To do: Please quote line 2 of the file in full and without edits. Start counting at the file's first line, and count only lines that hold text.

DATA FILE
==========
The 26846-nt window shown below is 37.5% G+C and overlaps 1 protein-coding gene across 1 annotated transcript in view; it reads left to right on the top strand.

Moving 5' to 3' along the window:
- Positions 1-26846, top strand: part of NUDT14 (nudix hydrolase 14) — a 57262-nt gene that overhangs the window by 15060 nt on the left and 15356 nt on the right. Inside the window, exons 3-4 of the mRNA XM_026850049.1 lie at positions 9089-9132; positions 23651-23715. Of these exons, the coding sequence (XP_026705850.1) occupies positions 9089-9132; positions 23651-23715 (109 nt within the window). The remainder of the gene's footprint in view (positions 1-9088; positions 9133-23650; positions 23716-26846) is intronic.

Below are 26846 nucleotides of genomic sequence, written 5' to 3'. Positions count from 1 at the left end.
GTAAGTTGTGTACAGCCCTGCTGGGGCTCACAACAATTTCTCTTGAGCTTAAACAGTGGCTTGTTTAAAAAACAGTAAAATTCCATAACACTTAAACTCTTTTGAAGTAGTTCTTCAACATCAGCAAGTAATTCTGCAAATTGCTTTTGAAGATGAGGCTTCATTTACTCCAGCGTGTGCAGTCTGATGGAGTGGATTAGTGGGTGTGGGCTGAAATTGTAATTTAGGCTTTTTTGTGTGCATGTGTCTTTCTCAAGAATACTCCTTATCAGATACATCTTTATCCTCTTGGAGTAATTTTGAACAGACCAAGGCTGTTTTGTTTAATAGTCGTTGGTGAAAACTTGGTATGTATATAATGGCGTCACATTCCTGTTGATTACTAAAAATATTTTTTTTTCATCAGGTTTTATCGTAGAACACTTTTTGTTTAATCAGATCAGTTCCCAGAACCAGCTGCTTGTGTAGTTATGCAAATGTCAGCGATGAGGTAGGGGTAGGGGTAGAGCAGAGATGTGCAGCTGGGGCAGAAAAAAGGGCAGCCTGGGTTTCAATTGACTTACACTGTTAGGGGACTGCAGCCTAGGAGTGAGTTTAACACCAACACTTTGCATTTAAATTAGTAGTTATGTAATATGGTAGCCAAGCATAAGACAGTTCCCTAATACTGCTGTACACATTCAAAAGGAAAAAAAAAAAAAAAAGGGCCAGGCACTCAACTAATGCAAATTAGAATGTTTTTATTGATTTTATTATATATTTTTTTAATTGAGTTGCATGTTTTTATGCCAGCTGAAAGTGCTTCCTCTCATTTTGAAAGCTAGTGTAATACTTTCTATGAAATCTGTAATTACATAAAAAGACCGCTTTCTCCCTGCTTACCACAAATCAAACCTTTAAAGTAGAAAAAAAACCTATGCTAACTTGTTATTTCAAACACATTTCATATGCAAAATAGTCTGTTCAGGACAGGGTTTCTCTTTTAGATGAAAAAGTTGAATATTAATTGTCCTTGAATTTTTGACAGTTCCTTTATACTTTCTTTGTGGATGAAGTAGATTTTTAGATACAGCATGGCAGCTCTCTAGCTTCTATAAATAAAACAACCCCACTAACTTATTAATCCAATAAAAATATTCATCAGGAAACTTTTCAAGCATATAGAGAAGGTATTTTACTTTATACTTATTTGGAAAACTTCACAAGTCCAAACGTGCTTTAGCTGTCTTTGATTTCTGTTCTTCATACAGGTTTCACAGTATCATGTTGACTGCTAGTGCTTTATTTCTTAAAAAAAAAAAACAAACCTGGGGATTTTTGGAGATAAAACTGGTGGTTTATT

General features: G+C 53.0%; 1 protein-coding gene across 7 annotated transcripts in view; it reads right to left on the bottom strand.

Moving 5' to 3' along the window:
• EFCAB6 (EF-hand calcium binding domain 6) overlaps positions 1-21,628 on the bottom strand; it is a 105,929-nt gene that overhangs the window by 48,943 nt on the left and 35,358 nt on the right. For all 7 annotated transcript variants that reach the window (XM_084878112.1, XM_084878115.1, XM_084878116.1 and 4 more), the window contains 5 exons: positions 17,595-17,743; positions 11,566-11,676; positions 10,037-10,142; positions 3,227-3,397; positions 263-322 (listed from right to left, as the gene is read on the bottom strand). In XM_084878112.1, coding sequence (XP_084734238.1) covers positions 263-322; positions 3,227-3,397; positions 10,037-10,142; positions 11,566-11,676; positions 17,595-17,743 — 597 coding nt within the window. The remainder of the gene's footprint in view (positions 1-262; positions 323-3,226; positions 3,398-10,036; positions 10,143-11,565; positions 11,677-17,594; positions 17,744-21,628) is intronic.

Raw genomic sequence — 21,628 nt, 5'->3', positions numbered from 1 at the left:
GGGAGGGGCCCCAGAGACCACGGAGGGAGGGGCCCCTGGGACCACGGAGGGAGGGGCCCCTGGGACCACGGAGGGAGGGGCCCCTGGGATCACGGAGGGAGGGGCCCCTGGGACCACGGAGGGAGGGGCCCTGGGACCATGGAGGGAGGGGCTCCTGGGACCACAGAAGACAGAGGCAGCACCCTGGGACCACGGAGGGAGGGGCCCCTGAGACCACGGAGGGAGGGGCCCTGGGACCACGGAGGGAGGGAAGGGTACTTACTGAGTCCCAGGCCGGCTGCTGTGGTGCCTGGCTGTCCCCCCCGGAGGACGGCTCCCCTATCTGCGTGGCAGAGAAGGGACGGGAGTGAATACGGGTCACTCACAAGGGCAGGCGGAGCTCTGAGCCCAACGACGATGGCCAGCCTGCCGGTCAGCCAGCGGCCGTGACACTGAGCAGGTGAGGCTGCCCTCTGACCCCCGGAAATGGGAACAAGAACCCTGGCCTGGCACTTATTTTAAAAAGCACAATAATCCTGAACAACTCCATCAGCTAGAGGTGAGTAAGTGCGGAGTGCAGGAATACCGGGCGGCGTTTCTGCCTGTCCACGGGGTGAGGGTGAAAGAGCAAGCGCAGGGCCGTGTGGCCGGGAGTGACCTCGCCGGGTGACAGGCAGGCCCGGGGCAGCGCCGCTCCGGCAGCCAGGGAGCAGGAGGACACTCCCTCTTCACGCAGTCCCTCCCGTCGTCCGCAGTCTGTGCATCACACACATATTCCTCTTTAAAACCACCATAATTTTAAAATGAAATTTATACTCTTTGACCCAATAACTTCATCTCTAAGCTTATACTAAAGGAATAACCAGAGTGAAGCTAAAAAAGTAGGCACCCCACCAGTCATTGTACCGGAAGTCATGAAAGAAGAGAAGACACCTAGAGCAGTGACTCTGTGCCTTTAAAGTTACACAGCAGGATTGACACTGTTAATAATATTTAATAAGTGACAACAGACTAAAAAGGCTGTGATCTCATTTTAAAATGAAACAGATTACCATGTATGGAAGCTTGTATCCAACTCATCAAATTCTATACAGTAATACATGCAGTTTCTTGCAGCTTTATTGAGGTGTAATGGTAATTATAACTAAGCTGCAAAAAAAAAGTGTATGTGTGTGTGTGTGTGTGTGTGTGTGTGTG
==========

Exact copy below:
Moving 5' to 3' along the window: